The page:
Change in Biden administration policy could make solar and wind projects profitable

There is an idea floating in the ether (or at least in my ether) that there is enough sunny federal land in Nevada to power the entire United States with solar energy. Some very rough math suggests it’s possible, requiring just over 11% of Nevada’s federal land. None of that includes space for batteries for storage or the massive transmission cables needed to export it all, both of which would significantly expand the footprint, and a concentrated facility like that would not be very resilient or ecologically sound. The point is that there is room to spare! The federal government owns a lot of land in other sunny and windy places, not just in Nevada. So why don’t we have more solar and wind power on public land? The Biden administration hopes to remove at least one hurdle. This week, the Interior Department announced 50% cuts in rental and capacity fees (a fee assessed based on the amount of power being produced) in an effort to spur more solar and wind development on federal land. (Geothermal does not receive any favors in this policy change for whatever reason.) Utility-scale wind and solar projects can incur lease fees of millions of dollars per year, so the boost could be significant.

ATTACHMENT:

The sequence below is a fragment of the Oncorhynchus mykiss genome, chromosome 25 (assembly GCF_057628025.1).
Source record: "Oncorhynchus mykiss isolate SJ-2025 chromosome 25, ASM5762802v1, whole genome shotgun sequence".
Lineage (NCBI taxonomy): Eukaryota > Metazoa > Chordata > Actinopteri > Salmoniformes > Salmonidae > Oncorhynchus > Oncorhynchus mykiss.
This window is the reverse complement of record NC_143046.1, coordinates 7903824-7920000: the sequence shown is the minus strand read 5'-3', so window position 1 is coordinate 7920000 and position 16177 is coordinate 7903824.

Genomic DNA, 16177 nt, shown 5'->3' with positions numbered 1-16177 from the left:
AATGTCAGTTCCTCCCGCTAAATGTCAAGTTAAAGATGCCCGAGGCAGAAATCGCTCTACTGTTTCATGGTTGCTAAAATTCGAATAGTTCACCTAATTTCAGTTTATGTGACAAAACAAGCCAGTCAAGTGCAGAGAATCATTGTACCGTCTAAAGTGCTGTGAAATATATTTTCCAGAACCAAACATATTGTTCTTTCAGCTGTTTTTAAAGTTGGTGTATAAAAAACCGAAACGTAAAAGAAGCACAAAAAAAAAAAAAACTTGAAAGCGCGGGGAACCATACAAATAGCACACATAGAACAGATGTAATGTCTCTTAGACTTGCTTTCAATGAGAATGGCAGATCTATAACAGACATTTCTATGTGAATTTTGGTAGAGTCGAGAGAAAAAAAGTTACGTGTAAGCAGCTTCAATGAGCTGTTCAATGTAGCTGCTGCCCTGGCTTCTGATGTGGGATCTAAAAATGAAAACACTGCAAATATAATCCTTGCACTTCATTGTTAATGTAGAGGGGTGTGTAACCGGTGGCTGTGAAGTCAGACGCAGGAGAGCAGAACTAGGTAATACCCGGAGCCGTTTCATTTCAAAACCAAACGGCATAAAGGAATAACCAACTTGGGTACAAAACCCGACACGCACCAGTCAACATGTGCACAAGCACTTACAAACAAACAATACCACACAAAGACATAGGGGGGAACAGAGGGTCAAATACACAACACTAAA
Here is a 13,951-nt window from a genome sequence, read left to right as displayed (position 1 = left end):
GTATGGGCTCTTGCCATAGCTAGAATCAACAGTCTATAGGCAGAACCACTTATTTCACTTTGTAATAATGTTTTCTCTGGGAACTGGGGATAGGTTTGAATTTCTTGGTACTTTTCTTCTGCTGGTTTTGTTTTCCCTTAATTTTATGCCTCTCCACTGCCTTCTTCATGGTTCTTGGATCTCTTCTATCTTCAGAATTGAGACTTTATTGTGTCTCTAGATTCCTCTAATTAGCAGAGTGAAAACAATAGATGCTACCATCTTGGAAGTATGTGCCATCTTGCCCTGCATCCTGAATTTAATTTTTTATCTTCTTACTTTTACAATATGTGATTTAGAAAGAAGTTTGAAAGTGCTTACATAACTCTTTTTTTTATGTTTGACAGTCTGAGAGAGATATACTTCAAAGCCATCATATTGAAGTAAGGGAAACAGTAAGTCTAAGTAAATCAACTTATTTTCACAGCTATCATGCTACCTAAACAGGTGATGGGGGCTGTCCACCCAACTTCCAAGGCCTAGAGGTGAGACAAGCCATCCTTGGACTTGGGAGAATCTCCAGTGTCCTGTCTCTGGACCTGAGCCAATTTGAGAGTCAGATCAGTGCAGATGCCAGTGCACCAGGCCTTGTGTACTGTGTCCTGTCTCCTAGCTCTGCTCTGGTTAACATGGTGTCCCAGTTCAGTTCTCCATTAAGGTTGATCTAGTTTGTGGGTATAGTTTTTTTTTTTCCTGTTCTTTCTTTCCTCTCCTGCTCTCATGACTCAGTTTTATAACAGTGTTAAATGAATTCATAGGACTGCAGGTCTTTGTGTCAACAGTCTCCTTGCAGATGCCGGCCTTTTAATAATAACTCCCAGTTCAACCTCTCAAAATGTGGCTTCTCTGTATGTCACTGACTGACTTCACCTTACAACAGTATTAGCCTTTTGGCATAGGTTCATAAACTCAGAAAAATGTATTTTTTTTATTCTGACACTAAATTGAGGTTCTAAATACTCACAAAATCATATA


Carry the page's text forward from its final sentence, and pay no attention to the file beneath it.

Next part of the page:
Table of Contents